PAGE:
Fast Hare (Panconesi and Sozio, 2004) is one of the first heuristics for the SIH problem. Although it was designed to work in a gapless environment, our experiments and those reported in Genovese *et al.* (2008) confirm that this method still works nicely also in the more general case in which gaps are allowed. As a preliminary step, Fast Hare removes from the SNP matrix *M* all those columns where there is a character (not −) that is over-represented with respect to the others. These columns are considered as homozygous sites. We call this reduced matrix . More formally: let |*x*_{c}| be the number of occurrences of the character *x* Σ in the column *c* of *M*. The probability to find *x* in *c* is

If a character *x* in *c* such that *P*_{c}(*x*) ≥ *t* exists, the column *c* is removed from the SNP matrix and the character *x* will be inserted in the final solution. In Panconesi and Sozio (2004) and in our experiments, the threshold *t* is set to 0.8. The intuition behind this filtering comes from the fact that when *P*_{c}(*x*) ≥ *t* column *c* represents a homozygous SNP (thus the column does not help in the reconstruction procedure) and the positions (not gaps) not containing *x* are errors. As the first step, Fast Hare sorts the fragments of according to the following ordering criterion: let *k*_{i} and *k*_{j} be, respectively, the position of the first character not gap in *f*_{i} and *f*_{j}, thus . After sorting the fragments of , Fast Hare initialize two sets *C*_{1} = *C*_{2} = . At this point, according to their order, the fragments of are scanned one at a time. The first fragment is assigned to *C*_{1}. Considering the fragment *f*_{i}, Fast Hare computes its similarity with the two partial consensus strings *H*(*C*_{1}) and *H*(*C*_{2}). As similarity score, Fast Hare uses −*D*′ where *D*′ is the distance we defined in Equation (2). The fragment is assigned to the set whose consensus shows higher similarity. Note that the values of −*D* stand in the range [−1, 1] and for all fragments holds −*D*′ (*f*, *H*()) = 0.

### 3.4 SpeedHap

SpeedHap (Genovese *et al.*, 2007, 2008) approaches the haplotype assembly problem differently from previously described algorithms. Instead of considering each fragment as a whole, it attempts to solve *n* instances of the haplotyping problem on 1-base long fragments and combines results.

SpeedHap is a greedy heuristic. It builds its solution in a pre-processing phase and three main phases. The goal of each phase is to exploit the outcome solution of the preceding phase and improve it by relaxing some constraints.

**Pre-processing:** in this phase, SpeedHap performs a statistical analysis of the columns of the SNP matrix attempting to locate detectable errors and, if possible, correct them. In this phase, the heuristic also set up some data structures.

**First phase:** in this phase, the heuristic selects an initial set of columns such that they are likely to contain as few errors as possible. For each column, SpeedHap builds a set *G*_{i} (called *profile*) in which each element is the set of all the indices of the fragments containing the same character in position *i*. It is easy to observe that only profiles having two elements (i.e. columns of the SNP matrix containing exactly two distinct characters) are of interest since an empty profile corresponds to a hole in the haplotype, a profile with just one element corresponds to a homozygous site, a profile with more than two characters must contains errors. Let *P*_{i} = (*P*_{i}(1), *P*_{i}(2)) be the profile of column *i* such that it corresponds to a heterozygous site. Given two columns *i* and *j*, we can define the *error matrix* as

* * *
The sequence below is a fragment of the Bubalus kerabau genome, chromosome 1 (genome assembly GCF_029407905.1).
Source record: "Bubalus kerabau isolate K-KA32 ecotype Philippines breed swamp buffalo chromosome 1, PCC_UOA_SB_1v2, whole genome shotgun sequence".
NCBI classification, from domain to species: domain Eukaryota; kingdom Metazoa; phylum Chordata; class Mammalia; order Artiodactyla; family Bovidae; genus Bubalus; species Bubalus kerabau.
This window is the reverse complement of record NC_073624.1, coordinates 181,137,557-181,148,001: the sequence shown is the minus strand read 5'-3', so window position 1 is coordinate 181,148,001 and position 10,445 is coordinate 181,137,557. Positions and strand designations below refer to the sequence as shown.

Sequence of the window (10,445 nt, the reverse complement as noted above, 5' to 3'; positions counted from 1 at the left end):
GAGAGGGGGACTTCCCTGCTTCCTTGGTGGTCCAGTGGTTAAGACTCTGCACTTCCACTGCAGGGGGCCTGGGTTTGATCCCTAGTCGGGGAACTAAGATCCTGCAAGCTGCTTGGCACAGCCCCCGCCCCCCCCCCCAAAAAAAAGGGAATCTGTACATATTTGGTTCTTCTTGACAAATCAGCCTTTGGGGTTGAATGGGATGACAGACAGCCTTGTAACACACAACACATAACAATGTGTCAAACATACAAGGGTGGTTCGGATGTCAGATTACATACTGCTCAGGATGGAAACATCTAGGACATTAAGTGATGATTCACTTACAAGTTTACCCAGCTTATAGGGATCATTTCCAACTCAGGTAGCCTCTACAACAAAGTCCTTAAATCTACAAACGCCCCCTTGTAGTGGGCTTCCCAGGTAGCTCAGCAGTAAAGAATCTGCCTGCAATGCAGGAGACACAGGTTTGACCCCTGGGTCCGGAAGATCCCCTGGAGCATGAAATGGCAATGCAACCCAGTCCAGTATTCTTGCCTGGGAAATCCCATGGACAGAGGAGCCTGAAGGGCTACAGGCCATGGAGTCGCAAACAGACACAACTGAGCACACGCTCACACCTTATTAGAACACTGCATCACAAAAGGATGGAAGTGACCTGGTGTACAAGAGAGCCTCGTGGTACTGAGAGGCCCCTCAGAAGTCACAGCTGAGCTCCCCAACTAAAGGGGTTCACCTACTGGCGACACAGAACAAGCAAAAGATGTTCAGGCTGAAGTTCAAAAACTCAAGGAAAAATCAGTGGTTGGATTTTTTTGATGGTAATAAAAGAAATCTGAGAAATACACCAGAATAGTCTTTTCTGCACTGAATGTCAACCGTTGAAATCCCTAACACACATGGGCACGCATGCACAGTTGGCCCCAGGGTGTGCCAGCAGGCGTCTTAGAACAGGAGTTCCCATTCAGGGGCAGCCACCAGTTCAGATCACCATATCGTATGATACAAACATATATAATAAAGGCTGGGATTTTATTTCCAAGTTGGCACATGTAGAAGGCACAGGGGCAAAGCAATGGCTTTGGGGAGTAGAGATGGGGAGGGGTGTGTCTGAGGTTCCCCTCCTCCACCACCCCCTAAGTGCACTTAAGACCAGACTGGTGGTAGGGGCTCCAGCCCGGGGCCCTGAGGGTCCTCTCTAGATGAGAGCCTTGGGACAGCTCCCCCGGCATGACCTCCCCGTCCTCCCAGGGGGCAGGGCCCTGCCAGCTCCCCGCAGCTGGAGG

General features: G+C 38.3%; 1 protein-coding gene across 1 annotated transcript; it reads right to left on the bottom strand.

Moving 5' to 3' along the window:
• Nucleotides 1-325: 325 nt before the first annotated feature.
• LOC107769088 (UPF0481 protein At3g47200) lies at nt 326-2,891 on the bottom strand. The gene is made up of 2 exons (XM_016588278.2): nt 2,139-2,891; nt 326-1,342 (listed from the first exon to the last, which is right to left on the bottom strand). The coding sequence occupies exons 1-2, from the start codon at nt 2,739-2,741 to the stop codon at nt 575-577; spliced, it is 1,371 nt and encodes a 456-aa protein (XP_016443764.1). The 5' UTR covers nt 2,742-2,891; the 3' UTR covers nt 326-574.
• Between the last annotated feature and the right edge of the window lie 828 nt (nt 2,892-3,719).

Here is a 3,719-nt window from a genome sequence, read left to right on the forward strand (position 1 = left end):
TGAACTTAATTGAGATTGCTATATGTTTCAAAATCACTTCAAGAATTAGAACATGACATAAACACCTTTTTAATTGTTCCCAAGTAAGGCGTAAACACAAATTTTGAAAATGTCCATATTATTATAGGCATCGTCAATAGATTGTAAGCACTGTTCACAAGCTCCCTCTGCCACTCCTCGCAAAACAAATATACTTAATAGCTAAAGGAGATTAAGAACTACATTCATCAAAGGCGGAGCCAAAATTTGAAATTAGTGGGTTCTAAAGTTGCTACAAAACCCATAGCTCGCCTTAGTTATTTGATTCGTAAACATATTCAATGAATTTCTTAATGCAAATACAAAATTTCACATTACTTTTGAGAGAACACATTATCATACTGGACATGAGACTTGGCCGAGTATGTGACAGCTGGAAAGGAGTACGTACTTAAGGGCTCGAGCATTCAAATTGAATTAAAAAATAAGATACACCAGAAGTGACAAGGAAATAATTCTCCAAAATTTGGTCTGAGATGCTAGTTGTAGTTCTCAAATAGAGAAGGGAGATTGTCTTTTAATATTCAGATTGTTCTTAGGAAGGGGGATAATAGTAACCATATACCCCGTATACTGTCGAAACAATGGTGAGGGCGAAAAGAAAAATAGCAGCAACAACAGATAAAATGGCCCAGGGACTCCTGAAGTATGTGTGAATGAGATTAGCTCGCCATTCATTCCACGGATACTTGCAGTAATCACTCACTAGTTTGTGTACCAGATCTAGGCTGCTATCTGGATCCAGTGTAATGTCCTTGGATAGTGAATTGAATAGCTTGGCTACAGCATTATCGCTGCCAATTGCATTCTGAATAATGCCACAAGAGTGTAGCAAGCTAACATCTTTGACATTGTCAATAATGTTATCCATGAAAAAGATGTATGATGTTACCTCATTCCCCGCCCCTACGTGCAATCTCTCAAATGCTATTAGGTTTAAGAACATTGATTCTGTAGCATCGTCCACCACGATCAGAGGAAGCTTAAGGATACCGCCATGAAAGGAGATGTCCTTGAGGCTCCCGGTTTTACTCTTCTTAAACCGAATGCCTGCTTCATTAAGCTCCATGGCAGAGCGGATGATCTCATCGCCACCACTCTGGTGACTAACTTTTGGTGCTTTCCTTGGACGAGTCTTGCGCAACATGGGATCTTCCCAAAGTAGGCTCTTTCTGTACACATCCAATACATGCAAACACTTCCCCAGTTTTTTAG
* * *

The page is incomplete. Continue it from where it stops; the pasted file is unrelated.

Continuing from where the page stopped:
When the error matrix has positive values only in one diagonal and it is of full rank, there are no detectable conflicts between the two involved columns. Now, consider a graph such that it has a vertex for each column of *M* corresponding to a heterozygous site and there is an edge between two vertices if the corresponding error matrix does not reveal inconsistencies (i.e. the matrix is diagonal and of full rank). Using a DFS search, we can partition the graph in connected components. Each component corresponds to a set of columns not conflicting among themselves. The initial partitioning of the fragments of *M* is extracted from the largest set.

**Second phase:** in this phase, the algorithm works in a similar manner. The partitioning obtained from the previous step acts as a special profile (pivot). All the columns not involved in the previous phase are compared with the pivot and the error matrix is computed. If the error matrix does not show inconsistencies, the column is included in the solution. This procedure is repeated iteratively until it is no longer possible to add new columns to the pivot.